No more teaching to the test! 😉

 2. Days Off for U.S and Host Country Holidays

Schoolteachers stateside get ample vacation, but it can’t compare to vacation time in international schools.

It seemed as though there was a holiday every few weeks.

That’s sweet!

To put icing on the cake, the opportunity to travel to other closeby countries during these breaks makes it all the sweeter.

3. The Work Schedule is Fabulous!

I worked my butt off teaching in the States, and my students learned.

My workload was much less abroad, and guess what?

My students still learned.

Less is more, people!

Add to that ample planning time and a 180-day school schedule.

Just can’t be beat!

4. Worldly Students

No, they aren’t sinful little creatures. 🙂 

When teaching in international schools, I found the students to be well-traveled and well read.

For such a young age, they had amazing life experiences and so much to say.

5. Fewer Discipline Problems

Students in international schools are far from perfect, but violence, cursing, fighting, etc. are uncommon.

Discipline behaviors may manifest themselves in other ways:

  • excessive chatter
  • ignoring instructions
  • rudeness

Not the best, but I’ll take it!

Teaching in international schools isn’t perfect, but there are plenty roses among the thorns.

So, Are You Still Interested in Teaching in International Schools?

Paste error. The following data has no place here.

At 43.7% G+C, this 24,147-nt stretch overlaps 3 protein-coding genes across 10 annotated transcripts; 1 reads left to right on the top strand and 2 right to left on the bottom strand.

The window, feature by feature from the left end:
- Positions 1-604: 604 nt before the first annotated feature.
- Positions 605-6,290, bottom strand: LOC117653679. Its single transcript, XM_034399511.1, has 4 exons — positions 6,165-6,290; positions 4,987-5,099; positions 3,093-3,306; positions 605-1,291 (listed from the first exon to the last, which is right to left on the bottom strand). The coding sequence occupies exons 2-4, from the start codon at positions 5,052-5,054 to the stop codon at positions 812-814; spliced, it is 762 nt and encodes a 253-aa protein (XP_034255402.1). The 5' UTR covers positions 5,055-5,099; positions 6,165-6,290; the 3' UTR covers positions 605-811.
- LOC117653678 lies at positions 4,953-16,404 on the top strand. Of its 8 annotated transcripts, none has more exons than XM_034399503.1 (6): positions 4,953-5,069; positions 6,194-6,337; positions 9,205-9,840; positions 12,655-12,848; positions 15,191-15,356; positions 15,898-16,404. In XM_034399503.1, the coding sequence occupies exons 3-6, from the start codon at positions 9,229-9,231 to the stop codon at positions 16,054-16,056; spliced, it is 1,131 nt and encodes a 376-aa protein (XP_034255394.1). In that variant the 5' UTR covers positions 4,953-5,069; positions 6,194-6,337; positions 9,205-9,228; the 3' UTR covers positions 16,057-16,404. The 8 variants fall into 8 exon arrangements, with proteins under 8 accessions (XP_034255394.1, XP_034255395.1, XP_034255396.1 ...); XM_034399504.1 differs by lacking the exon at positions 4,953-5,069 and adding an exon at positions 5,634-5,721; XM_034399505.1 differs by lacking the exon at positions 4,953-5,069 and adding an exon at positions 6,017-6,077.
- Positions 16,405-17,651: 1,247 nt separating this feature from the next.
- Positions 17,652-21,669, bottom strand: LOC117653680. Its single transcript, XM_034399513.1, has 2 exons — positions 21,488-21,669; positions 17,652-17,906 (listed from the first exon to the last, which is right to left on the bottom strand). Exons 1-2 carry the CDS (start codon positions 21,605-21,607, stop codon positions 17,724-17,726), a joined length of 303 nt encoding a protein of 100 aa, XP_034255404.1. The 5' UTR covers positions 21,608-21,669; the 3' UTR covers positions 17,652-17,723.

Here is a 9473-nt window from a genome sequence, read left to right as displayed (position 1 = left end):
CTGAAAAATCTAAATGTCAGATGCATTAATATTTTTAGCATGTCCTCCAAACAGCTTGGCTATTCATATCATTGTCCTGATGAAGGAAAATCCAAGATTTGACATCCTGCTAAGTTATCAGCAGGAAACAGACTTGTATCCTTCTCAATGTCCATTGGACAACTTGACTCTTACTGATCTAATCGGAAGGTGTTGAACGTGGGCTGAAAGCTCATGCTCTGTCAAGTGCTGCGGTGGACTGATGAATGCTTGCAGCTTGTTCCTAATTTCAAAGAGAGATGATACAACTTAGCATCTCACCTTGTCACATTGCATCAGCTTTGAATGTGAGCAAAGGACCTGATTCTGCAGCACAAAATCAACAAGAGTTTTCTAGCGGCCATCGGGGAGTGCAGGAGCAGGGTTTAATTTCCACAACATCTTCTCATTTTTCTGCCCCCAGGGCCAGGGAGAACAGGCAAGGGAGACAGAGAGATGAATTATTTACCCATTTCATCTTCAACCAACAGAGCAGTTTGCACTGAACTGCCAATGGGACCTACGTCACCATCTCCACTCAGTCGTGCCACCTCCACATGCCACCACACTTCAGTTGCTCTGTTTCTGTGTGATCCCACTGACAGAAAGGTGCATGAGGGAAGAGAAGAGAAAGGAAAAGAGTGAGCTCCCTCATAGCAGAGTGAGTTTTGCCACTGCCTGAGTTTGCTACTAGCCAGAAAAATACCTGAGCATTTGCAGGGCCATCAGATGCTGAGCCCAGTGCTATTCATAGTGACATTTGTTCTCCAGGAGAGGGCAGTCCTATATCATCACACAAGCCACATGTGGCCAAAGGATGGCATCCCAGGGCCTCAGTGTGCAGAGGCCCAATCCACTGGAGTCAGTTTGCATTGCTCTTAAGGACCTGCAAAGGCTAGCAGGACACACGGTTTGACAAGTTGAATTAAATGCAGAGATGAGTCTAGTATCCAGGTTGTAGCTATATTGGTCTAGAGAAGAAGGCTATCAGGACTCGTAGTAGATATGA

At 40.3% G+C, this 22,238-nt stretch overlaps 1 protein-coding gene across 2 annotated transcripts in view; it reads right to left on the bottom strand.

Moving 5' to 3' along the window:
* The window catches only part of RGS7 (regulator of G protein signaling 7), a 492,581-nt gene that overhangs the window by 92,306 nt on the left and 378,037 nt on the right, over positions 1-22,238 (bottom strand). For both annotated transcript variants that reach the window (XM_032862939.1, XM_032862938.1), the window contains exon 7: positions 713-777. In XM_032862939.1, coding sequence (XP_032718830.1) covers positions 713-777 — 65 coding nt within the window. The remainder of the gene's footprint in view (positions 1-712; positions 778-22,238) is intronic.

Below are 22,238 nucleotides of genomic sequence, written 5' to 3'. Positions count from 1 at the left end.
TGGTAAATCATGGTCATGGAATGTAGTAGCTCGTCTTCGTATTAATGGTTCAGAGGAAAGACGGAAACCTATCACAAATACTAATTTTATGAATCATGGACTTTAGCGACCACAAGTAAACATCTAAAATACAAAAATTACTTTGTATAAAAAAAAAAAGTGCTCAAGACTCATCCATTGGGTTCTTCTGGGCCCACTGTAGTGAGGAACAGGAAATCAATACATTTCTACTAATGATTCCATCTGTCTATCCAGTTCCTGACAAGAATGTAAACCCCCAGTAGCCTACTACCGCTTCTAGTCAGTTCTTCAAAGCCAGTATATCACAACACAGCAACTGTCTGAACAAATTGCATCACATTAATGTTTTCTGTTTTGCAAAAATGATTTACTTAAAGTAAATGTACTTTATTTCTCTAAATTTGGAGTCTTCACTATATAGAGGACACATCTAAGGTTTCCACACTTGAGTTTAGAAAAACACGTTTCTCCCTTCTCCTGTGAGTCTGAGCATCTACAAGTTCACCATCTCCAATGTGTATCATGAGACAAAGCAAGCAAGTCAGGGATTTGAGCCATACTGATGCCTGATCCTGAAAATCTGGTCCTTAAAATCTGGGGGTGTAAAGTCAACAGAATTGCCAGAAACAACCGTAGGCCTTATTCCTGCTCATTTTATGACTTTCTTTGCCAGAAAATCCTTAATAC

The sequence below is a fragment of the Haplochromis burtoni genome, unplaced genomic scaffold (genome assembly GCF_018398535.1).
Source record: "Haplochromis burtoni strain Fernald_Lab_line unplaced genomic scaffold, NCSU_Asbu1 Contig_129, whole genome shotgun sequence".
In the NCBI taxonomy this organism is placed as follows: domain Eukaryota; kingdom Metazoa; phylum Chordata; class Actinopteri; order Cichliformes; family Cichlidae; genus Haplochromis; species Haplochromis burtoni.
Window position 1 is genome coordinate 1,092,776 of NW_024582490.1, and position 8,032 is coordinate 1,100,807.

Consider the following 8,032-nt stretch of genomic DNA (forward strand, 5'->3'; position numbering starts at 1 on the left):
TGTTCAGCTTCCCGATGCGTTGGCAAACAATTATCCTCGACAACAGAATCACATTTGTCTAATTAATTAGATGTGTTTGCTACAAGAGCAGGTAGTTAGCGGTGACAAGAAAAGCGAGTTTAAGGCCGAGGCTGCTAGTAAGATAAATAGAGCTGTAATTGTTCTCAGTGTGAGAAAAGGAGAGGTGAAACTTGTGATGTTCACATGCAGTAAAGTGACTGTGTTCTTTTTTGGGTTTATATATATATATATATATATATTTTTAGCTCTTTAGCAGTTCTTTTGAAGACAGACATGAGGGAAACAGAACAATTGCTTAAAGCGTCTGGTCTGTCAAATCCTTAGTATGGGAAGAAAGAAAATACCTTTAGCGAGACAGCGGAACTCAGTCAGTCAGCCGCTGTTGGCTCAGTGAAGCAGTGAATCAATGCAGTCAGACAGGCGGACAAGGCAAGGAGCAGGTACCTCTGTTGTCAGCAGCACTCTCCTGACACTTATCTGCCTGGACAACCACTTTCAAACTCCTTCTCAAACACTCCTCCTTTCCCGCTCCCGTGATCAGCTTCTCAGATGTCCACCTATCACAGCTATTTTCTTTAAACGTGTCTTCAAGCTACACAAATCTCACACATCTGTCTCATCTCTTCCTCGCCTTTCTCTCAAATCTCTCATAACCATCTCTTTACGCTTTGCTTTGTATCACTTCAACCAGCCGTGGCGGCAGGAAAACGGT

If so, see if you have the qualifications needed to succeed! 

Almost all international schools recommend that candidates have at least the following characteristics:

  • At least two years teaching experience in target area
  • A teaching license/certificate from a state in one’s home country
  • Be a single candidate without dependents or a teaching couple
  • Flexibility in teaching location
  • Open-mindedness about cultural differences

Ok. So you’ve got all the qualifications! Yeah!

Now, the juicy stuff.

Find Your First Job Teaching in an International School!

Attend an international teaching recruiting fair.

It is arguably your best bet for securing a teaching or teaching-related job in an international school.

The recruiting season usually begins in early December.  A list of major players is below:

1. The Association of American Schools in South America (AASSA)

This is THE job fair to attend if you want to teach at an international school in Central or South America. This fair is devoted solely to international and American schools in these two regions, and it’s the first major fair of the recruiting season.